Dr. William A. (Bill) Peters
Executive Director, Institute for Soldier Nanotechnologies, MIT
BSc, McGill (Honors Chemistry)
PhD, MIT (Physical Chemistry)
Post-doctoral, Yale (Physical Chemistry)
Bill Peters is an experienced university research executive. He has been a leader in helping MIT develop, market to external sponsors, and manage: research centers on Health Effects of Fuels Utilization (NIEHS Center); Air Toxics (EPA Center); Chemical Demilitarization (ARO University Research Initiative); and Nanotechnology for Soldier Protection and Survivability (the ISN); and individual research projects in support of clean fuels production, combustion and extractive metallurgy (DOE; foundations; industry; NSF). His research, roughly 70 refereed publications including 6 issued U.S. patents, provides new scientific and engineering understanding of: thermal conversion of biomass, coal, natural gas, and pyrolysis liquids; production of light metals from oxide ores using arc discharge plasmas; thermal cleanup of soils and wastes; and nano and micro length-scale effects in latent heat transfer. He has co-authored a major textbook on sustainable energy adopted at over 75 universities.
For over 25 years Dr. Peters held increasingly responsible research and research management positions at MIT including Associate Director for Fuels and Environmental Research in the MIT Energy Laboratory. In 2002, MIT appointed Dr. Peters Executive Director (Chief Operating Officer) of a new U.S. Army-funded UARC (University Affiliated Research Center), the Institute for Soldier Nanotechnologies. The ISN mission is to dramatically advance Soldier protection and survivability through basic research at the frontiers of nanotechnology and transitioning promising outcomes of that research in collaboration with U.S. Army and industrial partners. Dr. Peters is a member of the senior leadership team responsible for ISN tactical and strategic planning; engaging new faculty; nucleation, scientific and programmatic integration, and marketing of new research initiatives; technology transfer; and partnering with the Army, other U.S. military services and industry.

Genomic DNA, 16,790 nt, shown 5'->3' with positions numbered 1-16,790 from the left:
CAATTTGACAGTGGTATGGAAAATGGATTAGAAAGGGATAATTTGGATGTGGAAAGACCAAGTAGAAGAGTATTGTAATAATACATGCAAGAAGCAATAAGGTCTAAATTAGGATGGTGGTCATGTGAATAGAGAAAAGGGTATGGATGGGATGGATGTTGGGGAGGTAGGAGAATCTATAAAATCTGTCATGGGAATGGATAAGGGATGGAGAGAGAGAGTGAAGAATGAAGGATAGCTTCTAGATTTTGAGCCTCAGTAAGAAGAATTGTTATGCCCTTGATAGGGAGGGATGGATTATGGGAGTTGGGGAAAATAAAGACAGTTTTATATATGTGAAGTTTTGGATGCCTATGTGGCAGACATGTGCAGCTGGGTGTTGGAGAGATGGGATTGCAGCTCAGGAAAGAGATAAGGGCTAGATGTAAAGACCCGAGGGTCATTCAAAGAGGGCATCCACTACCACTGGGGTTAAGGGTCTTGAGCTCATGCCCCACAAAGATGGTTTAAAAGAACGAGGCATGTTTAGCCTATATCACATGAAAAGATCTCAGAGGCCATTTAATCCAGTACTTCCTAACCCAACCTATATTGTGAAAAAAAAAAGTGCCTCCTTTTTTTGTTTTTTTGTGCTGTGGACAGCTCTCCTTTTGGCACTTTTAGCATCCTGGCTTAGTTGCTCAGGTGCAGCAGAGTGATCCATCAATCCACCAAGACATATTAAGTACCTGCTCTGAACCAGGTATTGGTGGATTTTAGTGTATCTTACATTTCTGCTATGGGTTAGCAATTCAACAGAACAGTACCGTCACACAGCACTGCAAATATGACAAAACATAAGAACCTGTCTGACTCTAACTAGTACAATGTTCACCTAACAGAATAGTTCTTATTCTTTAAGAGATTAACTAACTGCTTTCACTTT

Dr. Peters oversees ISN operations in Finance, Administration and Personnel; Outreach and Communications; Wet and Dry Laboratory Facilities; an annual Engineering Design/Prototype Building Competition for MIT Students and USMA Cadets; ISN Headquarters; ISN Professional Research Staff; and ISN liaison with the DOD UARC and FFRDC communities, and with MIT Offices for Research Contracting, Corporate Relations, Human Resources, Intellectual Property and Technology Licensing. Dr. Peters’ intramural service includes The MIT Committee to Evaluate the Innovation Deficit, The MIT DOD Engagement Group, and The MIT.nano Governance Committee.
Dr. Peters’ extramural service includes identification and assessment of S&T for energy, environmental, and U.S. defense applications. He has contributed to war games and workshops and has briefed numerous civilian and uniformed U.S. defense personnel, e.g. members of the Army Science Board, the Board on Army Science and Technology, the Army Chief of Staff Strategic Studies Group, the Chief of Naval Operations Strategic Studies Groups, the Naval Underwater Warfare Center, the Naval Research Advisory Committee: Lightening the Load – Summer Study 2007; the Air Force Research Laboratory Workshop on Readiness and Performance Optimizing the 21st Century Warfighter; the Air Force Research Laboratory NanoScience and Technology Team; and the Chief Scientist of the Air Force. He co-chaired the Long-Range Options and Systems/Operations Task Group of the Naval Studies Board Committee on Shipboard Pollution Control, and served on the Panel on Transform the Institutional Army at the 2000 AUSA Symposium on the Revolution in Military Logistics and Combat Service Support Transformation.
Dr. Peters’ research interests include:
- • Scalable thermal and plasma-thermal process chemistries for production of metals and clean fuels, e.g. hydrogen and light liquids from biomass, coal, heavy oil, natural gas; see Peters et al., U.S. Patent 7,494,637, (2009);
- • Effects of stochastic processes and tiny length-scales (nano, micro) on chemical, physical, and stability phenomena in closable systems, e.g. latent heat transmission and water vapor diffusion in porous barriers; see Traum et al., J. Heat Transfer, 130, 042403-1 to 042403-11, (2008); Nanoscale and Microscale Thermophysical Engineering, 15, 123-131, (2011);
- • Sustainable energy for commercial and U.S. defense needs; see Tester, Drake, Driscoll, Golay, Peters, Sustainable Energy Choosing Among Options, 870 pages, MIT Press, Cambridge, MA (2005); Second Edition, 1049 pages, (2012);
- • Discovery and transitioning of novel science and technology to inform hierarchical U.S. defense planning and provide the U.S. with unprecedented capabilities and affordable dominance across all domains; see Joannopoulos and Peters, “Defense Technology”, in M.A. Kastner et al., The Future Postponed Why Declining Investment in Basic Research Threatens a U.S. Innovation Deficit, A Report by the MIT Committee to Evaluate the Innovation Deficit, http://dc.mit.edu/innovation-deficit (2015).